Cargo dependencies

Feel free to skip this section, and just use features = ["full"] while learning. This section provides some examples of how and when to choose specific feature groups in Cargo.toml.

Often using all features is fine

When writing an app, we’ll often use all of Tokio’s features to accelerate our development time.

Cargo.toml:

[dependencies]
tokio = { version = "0.2", features = ["full"] }

For most apps, the additional compile time is hardly noticeable relative to the cognitive overhead of thinking about which features are needed.

Selecting features

When we develop protocol implementations that are used by client apps and servers, we want to limit the dependencies to decrease compile time – not just for us, but also for the users of our crates.

Let’s take a look at our tiny client app and see what features are needed.

tokio main

If we replace our src/main.rs with the following code (only adding the #[tokio::main] attribute to the default hello world generated by cargo new):

main.rs:

#[tokio::main]
async fn main() {
    println!("doing nothing yet");
}

Then we can choose whether to use threads (commonly used for servers):

tokio = { version = "0.2", features = ["macros", "rt-threaded"] }

or lightweight cooperative multi-tasking (often required for low-profile clients):

tokio = { version = "0.2", features = ["macros", "rt-core"] }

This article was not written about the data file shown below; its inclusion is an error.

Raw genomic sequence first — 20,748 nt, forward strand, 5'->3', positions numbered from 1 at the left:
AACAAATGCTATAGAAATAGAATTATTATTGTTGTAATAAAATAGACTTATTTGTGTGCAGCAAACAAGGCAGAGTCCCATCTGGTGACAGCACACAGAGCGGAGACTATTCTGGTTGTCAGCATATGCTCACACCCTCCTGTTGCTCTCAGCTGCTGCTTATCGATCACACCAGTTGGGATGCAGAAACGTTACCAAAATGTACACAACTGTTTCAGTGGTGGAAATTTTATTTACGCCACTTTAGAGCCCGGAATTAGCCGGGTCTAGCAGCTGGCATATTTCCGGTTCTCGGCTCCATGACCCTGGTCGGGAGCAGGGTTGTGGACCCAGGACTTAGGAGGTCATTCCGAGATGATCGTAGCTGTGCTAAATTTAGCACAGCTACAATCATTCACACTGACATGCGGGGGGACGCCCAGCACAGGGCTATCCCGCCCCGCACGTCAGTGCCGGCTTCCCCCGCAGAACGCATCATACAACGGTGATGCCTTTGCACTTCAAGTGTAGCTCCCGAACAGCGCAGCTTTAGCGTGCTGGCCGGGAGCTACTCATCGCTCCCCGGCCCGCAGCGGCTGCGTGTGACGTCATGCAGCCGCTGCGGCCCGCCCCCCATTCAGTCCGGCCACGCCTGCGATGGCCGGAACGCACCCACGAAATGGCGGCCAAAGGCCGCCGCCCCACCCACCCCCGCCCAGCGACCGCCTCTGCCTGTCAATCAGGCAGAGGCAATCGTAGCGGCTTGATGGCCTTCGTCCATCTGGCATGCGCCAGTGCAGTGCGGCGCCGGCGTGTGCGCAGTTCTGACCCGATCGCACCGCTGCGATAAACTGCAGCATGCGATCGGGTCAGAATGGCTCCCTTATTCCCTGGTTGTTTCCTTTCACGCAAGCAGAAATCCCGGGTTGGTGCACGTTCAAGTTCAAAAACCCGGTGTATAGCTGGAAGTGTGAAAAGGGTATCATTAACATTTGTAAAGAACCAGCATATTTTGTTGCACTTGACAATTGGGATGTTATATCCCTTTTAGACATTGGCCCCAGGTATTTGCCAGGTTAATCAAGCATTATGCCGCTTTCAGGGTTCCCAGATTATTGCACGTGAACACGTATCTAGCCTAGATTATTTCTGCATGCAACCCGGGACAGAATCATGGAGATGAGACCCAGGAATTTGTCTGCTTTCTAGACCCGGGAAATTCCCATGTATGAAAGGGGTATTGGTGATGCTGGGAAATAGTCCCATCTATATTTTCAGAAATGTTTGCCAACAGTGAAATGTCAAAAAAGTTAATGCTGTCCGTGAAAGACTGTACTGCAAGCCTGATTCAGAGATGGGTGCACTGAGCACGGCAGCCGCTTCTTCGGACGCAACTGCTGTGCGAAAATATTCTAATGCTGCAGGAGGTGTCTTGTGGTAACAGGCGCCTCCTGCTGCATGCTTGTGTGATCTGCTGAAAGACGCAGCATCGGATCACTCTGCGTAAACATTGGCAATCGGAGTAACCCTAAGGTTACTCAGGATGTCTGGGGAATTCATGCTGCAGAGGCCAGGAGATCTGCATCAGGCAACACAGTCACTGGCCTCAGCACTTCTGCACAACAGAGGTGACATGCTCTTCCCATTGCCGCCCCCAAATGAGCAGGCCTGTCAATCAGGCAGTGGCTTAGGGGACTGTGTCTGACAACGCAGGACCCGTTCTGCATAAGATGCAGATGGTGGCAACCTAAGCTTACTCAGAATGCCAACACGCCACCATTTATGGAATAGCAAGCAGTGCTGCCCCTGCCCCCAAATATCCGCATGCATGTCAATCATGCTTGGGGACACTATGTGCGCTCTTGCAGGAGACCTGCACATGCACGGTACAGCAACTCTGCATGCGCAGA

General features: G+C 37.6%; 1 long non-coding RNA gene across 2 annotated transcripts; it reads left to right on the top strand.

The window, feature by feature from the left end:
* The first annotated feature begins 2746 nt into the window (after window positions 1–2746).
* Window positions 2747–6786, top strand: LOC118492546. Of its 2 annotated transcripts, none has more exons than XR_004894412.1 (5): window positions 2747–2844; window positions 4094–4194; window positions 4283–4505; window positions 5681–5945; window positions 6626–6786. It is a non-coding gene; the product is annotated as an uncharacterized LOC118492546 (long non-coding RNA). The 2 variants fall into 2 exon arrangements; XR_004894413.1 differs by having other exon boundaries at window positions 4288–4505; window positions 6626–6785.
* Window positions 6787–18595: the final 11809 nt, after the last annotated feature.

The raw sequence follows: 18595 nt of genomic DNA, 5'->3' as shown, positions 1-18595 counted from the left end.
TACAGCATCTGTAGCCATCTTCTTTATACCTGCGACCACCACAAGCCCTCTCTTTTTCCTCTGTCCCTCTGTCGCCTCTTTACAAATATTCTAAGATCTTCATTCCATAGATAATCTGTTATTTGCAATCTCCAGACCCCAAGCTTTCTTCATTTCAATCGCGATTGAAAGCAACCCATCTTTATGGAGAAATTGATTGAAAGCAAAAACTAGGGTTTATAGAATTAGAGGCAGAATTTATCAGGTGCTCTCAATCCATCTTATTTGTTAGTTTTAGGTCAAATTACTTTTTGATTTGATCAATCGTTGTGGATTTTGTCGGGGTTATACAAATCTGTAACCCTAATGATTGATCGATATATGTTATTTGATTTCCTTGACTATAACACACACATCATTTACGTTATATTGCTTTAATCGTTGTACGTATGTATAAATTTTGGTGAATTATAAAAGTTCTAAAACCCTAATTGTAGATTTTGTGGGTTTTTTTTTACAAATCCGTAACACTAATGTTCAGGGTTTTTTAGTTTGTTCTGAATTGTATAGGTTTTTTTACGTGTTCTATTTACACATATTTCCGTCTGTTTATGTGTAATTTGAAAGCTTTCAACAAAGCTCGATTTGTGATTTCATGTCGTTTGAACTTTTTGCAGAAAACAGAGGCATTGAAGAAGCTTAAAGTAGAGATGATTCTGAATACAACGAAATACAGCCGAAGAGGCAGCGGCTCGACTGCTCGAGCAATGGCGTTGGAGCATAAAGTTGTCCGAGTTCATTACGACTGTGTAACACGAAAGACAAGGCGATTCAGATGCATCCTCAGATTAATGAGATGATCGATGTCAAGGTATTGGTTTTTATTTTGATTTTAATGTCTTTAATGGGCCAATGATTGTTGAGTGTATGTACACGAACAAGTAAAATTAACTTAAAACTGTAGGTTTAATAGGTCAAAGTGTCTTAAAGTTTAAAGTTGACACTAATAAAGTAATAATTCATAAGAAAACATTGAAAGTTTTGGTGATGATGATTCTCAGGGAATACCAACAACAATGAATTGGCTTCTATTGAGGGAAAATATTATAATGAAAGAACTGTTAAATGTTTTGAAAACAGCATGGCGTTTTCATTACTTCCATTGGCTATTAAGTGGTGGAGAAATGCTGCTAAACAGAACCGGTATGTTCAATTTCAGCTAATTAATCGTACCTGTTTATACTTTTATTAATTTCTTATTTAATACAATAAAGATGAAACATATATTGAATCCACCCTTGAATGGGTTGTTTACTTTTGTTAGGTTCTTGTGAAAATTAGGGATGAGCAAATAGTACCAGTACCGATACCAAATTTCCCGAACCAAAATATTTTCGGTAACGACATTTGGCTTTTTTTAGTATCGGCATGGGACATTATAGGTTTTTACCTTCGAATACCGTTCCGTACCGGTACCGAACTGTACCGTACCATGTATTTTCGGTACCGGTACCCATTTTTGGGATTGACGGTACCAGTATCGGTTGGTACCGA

TcpStream connect

As we start to build the app, we’ll need more features. The line of code where we call TcpStream::connect requires two features:

# #![deny(deprecated)]
# #![allow(unused_mut)]
# #![allow(unused_variables)]
# use tokio::net::TcpStream;
# #[tokio::main]
# async fn main() {
    let mut stream = TcpStream::connect("127.0.0.1:6142").await.unwrap();
# }
  1. dns for converting the string 127.0.0.1:6142 to an IP address – Tokio will need to do a DNS lookup just in case.
  2. tcp for handling the TCP connection

Since our example uses a specific ip address, we can reduce dependendencies further by creating a std::net::SocketAddr:

# #![deny(deprecated)]
# #![allow(unused_mut)]
# #![allow(unused_variables)]
use std::net::{IpAddr, Ipv4Addr, SocketAddr};
use tokio::net::TcpStream;

#[tokio::main]
async fn main() {
  let addr = SocketAddr::new(IpAddr::V4(Ipv4Addr::new(127, 0, 0, 1)), 6142);
  let mut stream = TcpStream::connect(addr).await.unwrap();
}

Writing to the socket

The write method is defined in tokio::io::AsyncWriteExt which requires io-util.

# #![deny(deprecated)]
# #![allow(unused_variables)]
# use tokio::net::TcpStream;
# use tokio::prelude::*;
# #[tokio::main]
# async fn main() {
#    let mut stream = TcpStream::connect("127.0.0.1:6142").await.unwrap();
    let result = stream.write(b"hello world\n").await;
# }

The write method in our example is declared with use tokio::prelude::*. The tokio prelude follows the Rust prelude pattern to make using multiple types more convenient. We could be more explicit by declaring use tokio::io::AsyncWriteExt.

Learn more about features

The API reference indicates which features are needed for different APIs. If anything missing, please open an issue and one of the Tokio elves will figure out where it is declared and will fix it asap!